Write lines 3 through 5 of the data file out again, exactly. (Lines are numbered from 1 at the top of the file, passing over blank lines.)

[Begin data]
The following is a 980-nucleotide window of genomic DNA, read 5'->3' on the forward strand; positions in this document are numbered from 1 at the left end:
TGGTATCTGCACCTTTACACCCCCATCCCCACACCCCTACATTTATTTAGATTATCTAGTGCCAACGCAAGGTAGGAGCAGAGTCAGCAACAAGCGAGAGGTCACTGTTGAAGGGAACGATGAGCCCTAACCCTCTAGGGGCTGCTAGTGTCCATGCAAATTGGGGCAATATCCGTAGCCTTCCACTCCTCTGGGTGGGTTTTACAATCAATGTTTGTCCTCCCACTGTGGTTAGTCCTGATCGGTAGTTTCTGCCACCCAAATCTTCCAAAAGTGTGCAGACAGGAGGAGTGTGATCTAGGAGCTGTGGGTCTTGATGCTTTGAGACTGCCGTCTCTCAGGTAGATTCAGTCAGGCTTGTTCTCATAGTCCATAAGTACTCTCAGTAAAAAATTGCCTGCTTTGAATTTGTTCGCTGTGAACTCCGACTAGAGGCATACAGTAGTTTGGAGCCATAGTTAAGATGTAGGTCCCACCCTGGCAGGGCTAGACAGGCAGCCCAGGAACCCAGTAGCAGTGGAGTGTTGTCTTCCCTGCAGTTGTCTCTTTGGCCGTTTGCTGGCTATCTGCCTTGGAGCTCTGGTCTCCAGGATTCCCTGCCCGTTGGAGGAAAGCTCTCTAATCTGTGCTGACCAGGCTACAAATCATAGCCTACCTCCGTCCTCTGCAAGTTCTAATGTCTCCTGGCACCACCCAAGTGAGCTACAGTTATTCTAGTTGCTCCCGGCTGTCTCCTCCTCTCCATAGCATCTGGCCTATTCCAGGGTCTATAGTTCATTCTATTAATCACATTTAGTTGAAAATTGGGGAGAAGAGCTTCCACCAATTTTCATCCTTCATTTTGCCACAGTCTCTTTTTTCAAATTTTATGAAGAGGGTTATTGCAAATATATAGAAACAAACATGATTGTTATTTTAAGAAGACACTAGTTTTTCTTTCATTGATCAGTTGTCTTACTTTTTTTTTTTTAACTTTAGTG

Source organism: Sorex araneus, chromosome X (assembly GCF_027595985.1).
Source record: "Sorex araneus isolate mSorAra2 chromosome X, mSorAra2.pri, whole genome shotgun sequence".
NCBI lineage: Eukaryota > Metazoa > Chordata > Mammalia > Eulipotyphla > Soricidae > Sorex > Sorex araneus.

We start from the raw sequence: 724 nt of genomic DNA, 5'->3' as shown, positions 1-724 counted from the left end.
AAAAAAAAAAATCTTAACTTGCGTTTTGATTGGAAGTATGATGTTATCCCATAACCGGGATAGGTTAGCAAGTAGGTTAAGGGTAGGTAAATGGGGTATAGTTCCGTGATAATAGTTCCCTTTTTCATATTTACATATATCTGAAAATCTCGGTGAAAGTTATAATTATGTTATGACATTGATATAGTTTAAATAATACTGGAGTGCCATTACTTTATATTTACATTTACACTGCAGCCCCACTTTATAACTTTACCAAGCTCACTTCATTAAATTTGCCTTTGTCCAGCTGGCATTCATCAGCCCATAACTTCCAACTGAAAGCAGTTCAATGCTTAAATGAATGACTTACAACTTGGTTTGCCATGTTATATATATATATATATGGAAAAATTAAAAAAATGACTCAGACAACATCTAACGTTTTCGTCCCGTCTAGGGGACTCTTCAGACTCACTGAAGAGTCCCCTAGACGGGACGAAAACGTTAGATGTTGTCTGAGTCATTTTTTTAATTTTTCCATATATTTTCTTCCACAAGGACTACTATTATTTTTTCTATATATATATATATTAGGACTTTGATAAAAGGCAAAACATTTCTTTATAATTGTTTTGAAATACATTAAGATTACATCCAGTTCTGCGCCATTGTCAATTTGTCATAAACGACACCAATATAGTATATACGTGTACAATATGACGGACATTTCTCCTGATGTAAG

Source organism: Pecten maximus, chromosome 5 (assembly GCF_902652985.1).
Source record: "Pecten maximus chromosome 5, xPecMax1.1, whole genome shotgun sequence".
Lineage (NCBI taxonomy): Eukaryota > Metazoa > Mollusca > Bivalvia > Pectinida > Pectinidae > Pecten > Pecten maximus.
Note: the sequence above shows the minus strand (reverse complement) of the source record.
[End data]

Source organism: Sorex araneus, chromosome X (assembly GCF_027595985.1).
Source record: "Sorex araneus isolate mSorAra2 chromosome X, mSorAra2.pri, whole genome shotgun sequence".
NCBI lineage: Eukaryota > Metazoa > Chordata > Mammalia > Eulipotyphla > Soricidae > Sorex > Sorex araneus.